Verapamil and Diltiazem should be used with caution in what patients?

Patients with CHF or in combination with beta-blockers

Nausea and constipation are most common with what CCB?

Verapamil

What is Ranolazine (Ranexa) used for?

Treatment of chronic angina pectoris

What effect does Ranolazine have on heart rate and blood pressure?

It has antianginal effects without reducing heart rate or blood pressure

Ranolazine is contraindicated in patients with what conditions?

QT prolonging conditions

Ranolazine is contraindicated with what medications?

*CYP3A inducers (Rifampin, rifabutin, rifapentine, phenoarbital, phenytoin, carbamezapine, St.John's Wort)
*CYP3A inhibitors (ketoconazole, itraconazole, clarithromycin, nefazadone, ritonavir, indinavir)

Adverse reactions of Ranolazine

Bradyarrhythmia, hypotension, peripheral edema, prolonged QT interval, N/V,constipation, dizziness, headache

Four areas in the management of chronic stable angina pectoris

*Correction/treatment of all modifiable cardiovascular risk factors
*Alteration in lifestyle
*Drug therapy
*Revascularization therapy (PTCA or CABG) in patients where medical therapy is not effective in reducing the number of anginal attacks or with underlying severe CAD

What drug is recommended in stable angina and has been shown to reduce the risk of first MI?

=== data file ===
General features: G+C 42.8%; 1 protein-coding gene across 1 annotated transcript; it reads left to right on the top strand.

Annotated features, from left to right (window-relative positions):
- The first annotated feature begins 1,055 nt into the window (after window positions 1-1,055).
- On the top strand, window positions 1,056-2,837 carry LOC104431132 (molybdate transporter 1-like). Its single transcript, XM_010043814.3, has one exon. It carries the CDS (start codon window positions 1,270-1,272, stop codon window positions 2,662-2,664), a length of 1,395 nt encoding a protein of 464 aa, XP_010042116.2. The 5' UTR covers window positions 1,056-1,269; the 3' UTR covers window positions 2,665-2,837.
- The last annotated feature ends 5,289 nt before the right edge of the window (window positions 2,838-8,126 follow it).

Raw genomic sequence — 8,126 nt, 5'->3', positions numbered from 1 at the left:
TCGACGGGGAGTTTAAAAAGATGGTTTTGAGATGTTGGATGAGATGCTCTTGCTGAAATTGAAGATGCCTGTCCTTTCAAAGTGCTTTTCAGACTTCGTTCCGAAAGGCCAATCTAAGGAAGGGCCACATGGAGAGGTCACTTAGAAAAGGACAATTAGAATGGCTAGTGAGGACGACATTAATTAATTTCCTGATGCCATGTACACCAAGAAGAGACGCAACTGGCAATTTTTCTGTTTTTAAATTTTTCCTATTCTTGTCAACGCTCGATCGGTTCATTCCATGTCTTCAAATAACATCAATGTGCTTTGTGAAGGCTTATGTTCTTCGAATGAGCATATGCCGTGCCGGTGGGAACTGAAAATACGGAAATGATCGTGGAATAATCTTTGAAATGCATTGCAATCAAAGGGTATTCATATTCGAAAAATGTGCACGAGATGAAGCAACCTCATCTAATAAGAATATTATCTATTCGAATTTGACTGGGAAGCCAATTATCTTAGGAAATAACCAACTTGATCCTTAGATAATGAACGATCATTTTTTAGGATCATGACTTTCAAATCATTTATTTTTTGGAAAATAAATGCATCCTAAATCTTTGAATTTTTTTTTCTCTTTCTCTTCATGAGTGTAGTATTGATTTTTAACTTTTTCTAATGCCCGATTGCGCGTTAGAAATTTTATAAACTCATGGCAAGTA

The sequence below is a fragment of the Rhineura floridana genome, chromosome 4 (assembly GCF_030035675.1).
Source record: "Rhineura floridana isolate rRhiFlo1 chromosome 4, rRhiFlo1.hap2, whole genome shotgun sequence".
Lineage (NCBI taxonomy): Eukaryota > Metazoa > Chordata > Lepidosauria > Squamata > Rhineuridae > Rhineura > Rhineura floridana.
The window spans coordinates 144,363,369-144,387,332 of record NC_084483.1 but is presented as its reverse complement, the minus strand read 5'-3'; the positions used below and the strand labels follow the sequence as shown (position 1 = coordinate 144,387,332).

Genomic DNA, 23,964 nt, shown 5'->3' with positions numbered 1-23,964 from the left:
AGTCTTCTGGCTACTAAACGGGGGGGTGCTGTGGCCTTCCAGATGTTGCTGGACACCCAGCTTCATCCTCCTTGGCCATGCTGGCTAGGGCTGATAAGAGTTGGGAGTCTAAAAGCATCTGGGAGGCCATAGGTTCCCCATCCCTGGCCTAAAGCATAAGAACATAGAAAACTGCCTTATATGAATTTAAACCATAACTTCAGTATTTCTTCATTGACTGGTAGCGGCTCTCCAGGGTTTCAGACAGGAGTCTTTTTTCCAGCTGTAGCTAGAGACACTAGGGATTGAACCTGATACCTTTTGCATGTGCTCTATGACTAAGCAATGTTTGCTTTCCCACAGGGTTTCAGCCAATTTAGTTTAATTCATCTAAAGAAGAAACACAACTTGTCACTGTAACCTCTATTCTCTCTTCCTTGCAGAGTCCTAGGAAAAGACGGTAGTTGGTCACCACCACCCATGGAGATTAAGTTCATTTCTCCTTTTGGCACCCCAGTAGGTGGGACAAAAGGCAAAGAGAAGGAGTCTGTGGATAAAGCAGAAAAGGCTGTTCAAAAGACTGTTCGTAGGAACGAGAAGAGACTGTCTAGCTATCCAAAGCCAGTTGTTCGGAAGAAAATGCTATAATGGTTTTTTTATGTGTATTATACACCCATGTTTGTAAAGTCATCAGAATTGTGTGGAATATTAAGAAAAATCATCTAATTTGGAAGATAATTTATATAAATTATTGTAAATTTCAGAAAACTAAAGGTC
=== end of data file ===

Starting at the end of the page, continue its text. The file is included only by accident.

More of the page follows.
Aspirin

What medication should be used in patients with chronic stable angina who cannot take beta blockers?

Calcium channel blocker

What medications are often used with nitrates to prevent angina during the nitrate-free interval?

Beta Blockers and Calcium channel blockers

Why should diltiazem and verapamil be used with caution with beta blockers?

slowing of the AV nodal conduction and decreasing contractility

What is the preferred drug for sinus bradycardia?

Nitrate, long acting DHP CCB

What drugs should be avoided in sinus bradycardia?

Diltiazem, verapamil, beta blocker

Preferred drugs for sinus tachycardia

Beta bocker, verapamil, diltiazem

Drugs to avoid with sinus tachycardia

Nifedipine, nitrates

Preferred drugs for SVT

Verapamil, diltiazem, beta blocker

Preferred drugs for AV block

Long acting CCB, nitrates

Drugs to avoid with AV block

Beta blocker, diltiazem, verapamil

Preferred drugs for A.fib

Beta blocker, verapamil, diltiazem

Preferred drugs for ventricular arrhythmias

Beta blocker

Preferred drugs for LV dysfunction

Low dose beta blocker, nitrates DHP CCB

Drugs to avoid with LV dysfunction

Diltiazem and verapamil

Preferred drugs for post-MI

non-ISA beta blocker

Drugs to avoid with post-MI

ISA beta blocker